I do recommend a short introduction to R, via Coursera – see the page what to do in the first week. The TA will be leading sessions specifically about R. But BDA is not a programming course, and unless you make extra effort, you won’t become proficient in R as a general programming language. You will learn to use R code that other people have written, and glue it together for your own needs.
Other useful background:
- Knowledge of probability, such as decision trees.
- Some empirical area that you are informed about and would like to explore. It does not have to be quantitative, but you must be able to find real data about it.
- Knowledge of regression beyond straight linear regression, including binary outcomes, discrete variables, panel data, etc.
- Experience getting your hands dirty with data. Real data does not arrive in neatly formatted matrices. It has missing values, ambiguous definitions, outright errors, internally conflicting numbers, and so forth.
- Some programming experience, in any language. Programming is a mental discipline, because the computer hates you,and wants you to mess up. If you have never programmed before, this can be frustrating.
- Nobody will have all of these pieces (possibly excepting a few PhD students who occasionally take the course). You will have lots of opportunities to learn about them in the course.
All this will be discussed further in the first meeting.
Projects are a central part of BDA. Each of you can choose your own topic and data set, subject to my approval. This year, we are arranging some potential projects with local organizations. I hope someone (or a team of 2) will sign up for each of them, since they have real clients, and often have potential to lead to jobs.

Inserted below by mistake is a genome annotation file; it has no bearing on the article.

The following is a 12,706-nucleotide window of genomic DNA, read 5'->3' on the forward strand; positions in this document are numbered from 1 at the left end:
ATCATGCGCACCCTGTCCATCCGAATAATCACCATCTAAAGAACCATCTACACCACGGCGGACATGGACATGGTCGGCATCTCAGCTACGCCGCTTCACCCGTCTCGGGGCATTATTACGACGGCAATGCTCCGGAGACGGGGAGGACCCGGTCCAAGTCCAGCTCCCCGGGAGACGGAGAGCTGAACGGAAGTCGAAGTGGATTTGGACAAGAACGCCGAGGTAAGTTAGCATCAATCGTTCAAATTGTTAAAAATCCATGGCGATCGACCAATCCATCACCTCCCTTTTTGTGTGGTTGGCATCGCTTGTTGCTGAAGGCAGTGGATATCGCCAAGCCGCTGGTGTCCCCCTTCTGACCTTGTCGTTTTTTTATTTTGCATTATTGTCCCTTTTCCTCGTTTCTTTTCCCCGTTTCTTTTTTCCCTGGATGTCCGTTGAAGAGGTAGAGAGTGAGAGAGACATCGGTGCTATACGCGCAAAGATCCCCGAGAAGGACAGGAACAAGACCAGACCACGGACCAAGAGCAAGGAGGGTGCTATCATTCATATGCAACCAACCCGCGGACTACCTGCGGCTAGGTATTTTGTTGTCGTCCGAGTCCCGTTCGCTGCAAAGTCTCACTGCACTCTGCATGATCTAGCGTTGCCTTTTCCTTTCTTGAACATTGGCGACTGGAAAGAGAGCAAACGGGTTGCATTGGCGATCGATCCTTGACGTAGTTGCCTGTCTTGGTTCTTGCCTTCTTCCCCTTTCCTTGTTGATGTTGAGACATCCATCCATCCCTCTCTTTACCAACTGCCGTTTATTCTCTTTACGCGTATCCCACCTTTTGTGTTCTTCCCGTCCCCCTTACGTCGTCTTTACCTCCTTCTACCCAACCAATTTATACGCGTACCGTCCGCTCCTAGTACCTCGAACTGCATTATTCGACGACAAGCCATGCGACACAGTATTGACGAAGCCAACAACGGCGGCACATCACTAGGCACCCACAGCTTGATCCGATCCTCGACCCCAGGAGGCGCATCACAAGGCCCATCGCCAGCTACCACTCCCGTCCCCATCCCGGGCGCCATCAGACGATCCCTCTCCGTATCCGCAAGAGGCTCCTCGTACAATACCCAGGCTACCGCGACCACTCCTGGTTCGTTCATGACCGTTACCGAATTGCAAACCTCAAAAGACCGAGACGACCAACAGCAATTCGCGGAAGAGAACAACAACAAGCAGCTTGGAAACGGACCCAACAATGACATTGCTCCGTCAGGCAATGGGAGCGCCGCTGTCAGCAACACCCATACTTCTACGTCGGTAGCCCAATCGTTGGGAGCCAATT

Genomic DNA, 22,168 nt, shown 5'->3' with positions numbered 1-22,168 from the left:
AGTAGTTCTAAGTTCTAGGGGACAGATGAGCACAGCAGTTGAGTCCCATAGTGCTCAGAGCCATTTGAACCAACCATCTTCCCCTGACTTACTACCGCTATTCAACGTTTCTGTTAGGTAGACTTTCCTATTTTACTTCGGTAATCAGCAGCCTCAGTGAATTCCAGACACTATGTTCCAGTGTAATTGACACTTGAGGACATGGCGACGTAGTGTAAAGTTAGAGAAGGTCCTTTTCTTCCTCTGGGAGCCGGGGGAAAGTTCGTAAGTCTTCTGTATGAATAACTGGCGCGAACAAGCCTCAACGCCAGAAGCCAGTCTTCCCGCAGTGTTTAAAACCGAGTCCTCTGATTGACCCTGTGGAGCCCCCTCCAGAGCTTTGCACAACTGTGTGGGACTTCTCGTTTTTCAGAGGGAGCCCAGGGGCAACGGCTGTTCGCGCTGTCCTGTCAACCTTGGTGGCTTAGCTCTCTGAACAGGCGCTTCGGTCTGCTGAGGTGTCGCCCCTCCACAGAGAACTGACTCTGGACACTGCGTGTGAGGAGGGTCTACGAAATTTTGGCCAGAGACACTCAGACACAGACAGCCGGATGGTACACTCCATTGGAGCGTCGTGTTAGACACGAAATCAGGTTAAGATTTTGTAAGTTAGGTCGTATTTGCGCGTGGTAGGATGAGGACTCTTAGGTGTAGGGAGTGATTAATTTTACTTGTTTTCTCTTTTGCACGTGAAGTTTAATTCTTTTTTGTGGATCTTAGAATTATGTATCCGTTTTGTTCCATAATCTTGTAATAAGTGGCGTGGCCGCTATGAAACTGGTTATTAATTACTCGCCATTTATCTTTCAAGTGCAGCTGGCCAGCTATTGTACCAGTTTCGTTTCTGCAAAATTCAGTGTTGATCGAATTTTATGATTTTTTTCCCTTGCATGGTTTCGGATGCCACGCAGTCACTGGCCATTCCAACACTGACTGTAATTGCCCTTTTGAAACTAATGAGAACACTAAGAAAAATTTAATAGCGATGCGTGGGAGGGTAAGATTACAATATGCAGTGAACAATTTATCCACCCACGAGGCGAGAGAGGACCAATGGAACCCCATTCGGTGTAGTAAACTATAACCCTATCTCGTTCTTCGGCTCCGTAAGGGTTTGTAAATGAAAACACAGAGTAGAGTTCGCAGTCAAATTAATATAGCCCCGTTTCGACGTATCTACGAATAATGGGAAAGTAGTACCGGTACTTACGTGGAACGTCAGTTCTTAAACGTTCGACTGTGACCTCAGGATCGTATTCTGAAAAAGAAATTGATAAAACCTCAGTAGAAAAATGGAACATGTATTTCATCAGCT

Sony Playstation Network is an important part of Sony Interactive Entertainment, a profitable division of the parent company. It includes a very active web portal, which generates a lot of detailed data.
A small company near San Diego is developing technology that uses muons to detect smuggled plant matter and other illegal substances. Making the product commercially successful will depend on, among other things, how quickly and accurately it can screen. An installation is currently running and generating lots of data. Better analytics have direct value to the company.
Russian Twitter disinformatzia posts
NBC has a nice database of Russian disinformation tweets. If you are interested in Twitter or politics, they might provide the data for an good course project. Twitter deleted 200,000 Russian troll tweets. Read them here. Twitter makes it hard to find them, but NBC got some help putting together this data set.
By the way, disinformatzia is quite old. Here is a 1995 article in NYTimes.